The data discussed here collectively highlight the Sdc1-Itgβ7 signaling axis as a key regulatory control point in sensing microenvironmental cues to regulate bcCML growth and dissemination, and suggest that blocking either Sdc1 or Itgβ7 could weaken such interactions and make leukemic cells more vulnerable to effective targeting. Development of blocking mAbs may be effective in exploiting this vulnerability; certainly the fact that SDC1 inhibition also blocked human bcCML growth provides a strong rationale for further pursuing the possibility of targeting Sdc1 in a clinical setting. An anti-Sdc1 mAb conjugated to chemotherapeutic agents has been developed and is currently in trials for multiple myeloma45. Further, a novel CAR T cell targeting Itgβ7 has shown encouraging results in eliminating cancer cells in a murine multiple myeloma model64. In this context, our data that Sdc1 and Itgβ7 are highly expressed in bcCML raises the possibility that similar agents could serve as approaches to eradicating LSCs and improving bcCML control.
All animal experiments were performed according to protocols approved by the University of California San Diego Institutional Animal Care and Use Committee. Mice were bred and maintained in the animal care facilities at the University of California San Diego. The following mice were used: B6-CD45.2 and B6-CD45.1 (Strain: B6.SJL-PtprcaPepcb/BoyJ); NSG mice (Strain: NOD.Cg-Prkdcscid Il2rgtm1Wjl/SzJ); Actin-dsRed mice (also referred as Actb-dsRed. T3 mice, (Strain: NOD.Cg-PrkdcscidTg(CAG-DsRed*MST)1Nagy/KupwJ). REM2 (Msi2+/GFP) reporter mice have been described previously,65. Sdc1−/− mice have been previously described33. All mice were 8–16 weeks of age. Mice were bred and maintained in the animal care facilities at the University of California, San Diego. All animal experiments were performed according to protocols approved by the University of California, San Diego Institutional Animal Care and Use Committee.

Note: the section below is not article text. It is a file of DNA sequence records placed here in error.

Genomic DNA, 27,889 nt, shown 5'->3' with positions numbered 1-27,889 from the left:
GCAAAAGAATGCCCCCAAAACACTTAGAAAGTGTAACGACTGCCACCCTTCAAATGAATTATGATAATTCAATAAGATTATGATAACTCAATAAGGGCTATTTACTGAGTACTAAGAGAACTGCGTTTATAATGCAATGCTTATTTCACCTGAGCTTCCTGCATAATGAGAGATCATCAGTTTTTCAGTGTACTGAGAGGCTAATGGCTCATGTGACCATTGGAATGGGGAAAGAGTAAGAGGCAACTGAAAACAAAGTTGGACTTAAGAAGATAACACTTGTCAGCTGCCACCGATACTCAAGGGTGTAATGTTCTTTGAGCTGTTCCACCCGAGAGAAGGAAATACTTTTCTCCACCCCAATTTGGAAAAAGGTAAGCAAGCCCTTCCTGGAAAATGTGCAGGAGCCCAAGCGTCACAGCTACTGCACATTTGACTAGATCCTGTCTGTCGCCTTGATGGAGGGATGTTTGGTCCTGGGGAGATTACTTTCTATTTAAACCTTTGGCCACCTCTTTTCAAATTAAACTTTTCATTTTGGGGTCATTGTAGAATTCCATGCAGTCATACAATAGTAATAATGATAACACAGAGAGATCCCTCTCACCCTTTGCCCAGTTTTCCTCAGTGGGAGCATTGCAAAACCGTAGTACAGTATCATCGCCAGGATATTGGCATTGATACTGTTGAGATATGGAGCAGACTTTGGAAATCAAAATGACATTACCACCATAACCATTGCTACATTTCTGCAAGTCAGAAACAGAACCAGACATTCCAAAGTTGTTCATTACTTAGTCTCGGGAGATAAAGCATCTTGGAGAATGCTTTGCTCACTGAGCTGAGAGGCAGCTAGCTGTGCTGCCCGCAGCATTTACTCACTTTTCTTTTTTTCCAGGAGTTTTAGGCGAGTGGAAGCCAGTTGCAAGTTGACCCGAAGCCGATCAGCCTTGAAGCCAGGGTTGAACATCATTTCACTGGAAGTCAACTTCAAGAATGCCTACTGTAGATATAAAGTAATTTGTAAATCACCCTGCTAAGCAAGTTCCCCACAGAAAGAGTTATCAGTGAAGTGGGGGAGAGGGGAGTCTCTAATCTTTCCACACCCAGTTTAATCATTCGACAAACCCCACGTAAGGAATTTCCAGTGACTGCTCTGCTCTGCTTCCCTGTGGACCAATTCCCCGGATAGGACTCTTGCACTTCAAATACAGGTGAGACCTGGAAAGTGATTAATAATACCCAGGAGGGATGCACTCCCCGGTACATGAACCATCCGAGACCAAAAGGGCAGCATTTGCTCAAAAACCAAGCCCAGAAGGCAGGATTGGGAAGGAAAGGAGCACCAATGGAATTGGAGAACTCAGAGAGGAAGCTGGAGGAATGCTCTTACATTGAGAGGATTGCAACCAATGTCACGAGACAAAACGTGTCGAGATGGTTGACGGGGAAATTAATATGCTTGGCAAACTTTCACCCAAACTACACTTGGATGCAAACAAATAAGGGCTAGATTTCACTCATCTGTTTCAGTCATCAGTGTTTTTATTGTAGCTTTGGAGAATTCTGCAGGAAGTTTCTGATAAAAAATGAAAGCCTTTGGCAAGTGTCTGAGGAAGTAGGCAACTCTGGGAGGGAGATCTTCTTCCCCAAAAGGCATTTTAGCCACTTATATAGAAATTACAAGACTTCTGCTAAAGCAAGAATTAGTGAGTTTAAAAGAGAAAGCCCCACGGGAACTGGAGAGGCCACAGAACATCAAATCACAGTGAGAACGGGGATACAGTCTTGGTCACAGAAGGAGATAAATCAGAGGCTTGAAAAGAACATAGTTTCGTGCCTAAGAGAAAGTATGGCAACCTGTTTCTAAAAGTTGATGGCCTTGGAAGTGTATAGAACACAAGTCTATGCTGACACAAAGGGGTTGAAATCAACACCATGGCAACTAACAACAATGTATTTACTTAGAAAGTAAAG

Generation and analysis of leukemic mice
For BCR-ABL1/NUP98-HOXA9-driven blast crisis CML (bcCML), Mll-AF9-driven AML, bone marrow-derived KLS cells were isolated and sorted from REM2 mice, CD45.2 B6, or Sdc1−/− mice. All sorted cells were cultured overnight in X-Vivo15 media (Lonza) supplemented with 50 μM 2-mercaptoethanol, 10% (vol/vol) fetal bovine serum, SCF (100 ng/ml, R&D Systems) and TPO (20 ng/ml, R&D Systems). Cells were retrovirally infected with MSCV-BCR-ABL-IRES-NGFR and MSCV-NUP98-HOXA9-IRES-huCD2 to generate bcCML; MSCV-MLL-AF9a-IRES-NGFR and MSCV-NRasG12V-IRES-huCD2 to generate MLL-AF9-driven AML. Subsequently, cells were harvested 48 h after infection. For bcCML primary transplants, BCR-ABL+/NUP98HOXA9+ cells were transplanted retro-orbitally into cohorts of sub-lethally (6 Gy) irradiated CD45.1 mice. For bcCML secondary transplants, BCR-ABL+/NUP98-HOXA9+ spleen cells recovered from terminally ill primary recipients were sorted and either 5000 GFP+ or GFP− leukemia cells were transplanted into sub-lethally (6 Gy) irradiated secondary recipients. For MLL-AF9 primary transplants, MLL-AF9+/NRas+ cells were transplanted retro-orbitally into cohorts of sub-lethally (6 Gy) irradiated CD45.1 mice. For MLL secondary transplants, MLL-AF9+/NRas+ spleen cells recovered from terminally ill primary recipients were sorted and either 500 GFP+ or GFP− leukemia cells were transplanted into sub-lethally (6 Gy) irradiated secondary recipients. Cell isolation, culture, infection and primary and secondary transplantation assays for MLL-driven leukemia were performed as previously described65. Disease mice were analyzed as previously described66.
In vitro radiation and imatinib treatment
Bulk blast crisis CML cells recovered from the spleen of terminally ill recipient mice that were initially transplanted with BCR-ABL+/NUP98-HOXA9+ KLS cells isolated from REM2 mice were either irradiated (0, 5, or 10 Gy) in PBS with glucose and cultured in X-Vivo15 media (Lonza) supplemented with 50 μM 2-mercaptoethanol, 10% (vol/vol) fetal bovine serum, SCF (100 ng/ml, R&D Systems) and TPO (20 ng/ml, R&D Systems) for 7 h or treated with imatinib (0.5 or 5 μM) or control DMSO for 7 h in X-Vivo15 media (Lonza) supplemented with 50 μM 2-mercaptoethanol, 10% (vol/vol) fetal bovine serum, SCF (100 ng/ml, R&D Systems) and TPO (20 ng/ml, R&D Systems). Cells were then washed and stained with antibodies against lineage markers. Apoptosis assays were performed by staining cells with Annexin-V (BD Pharmingen).
In vitro methylcellulose colony formation assays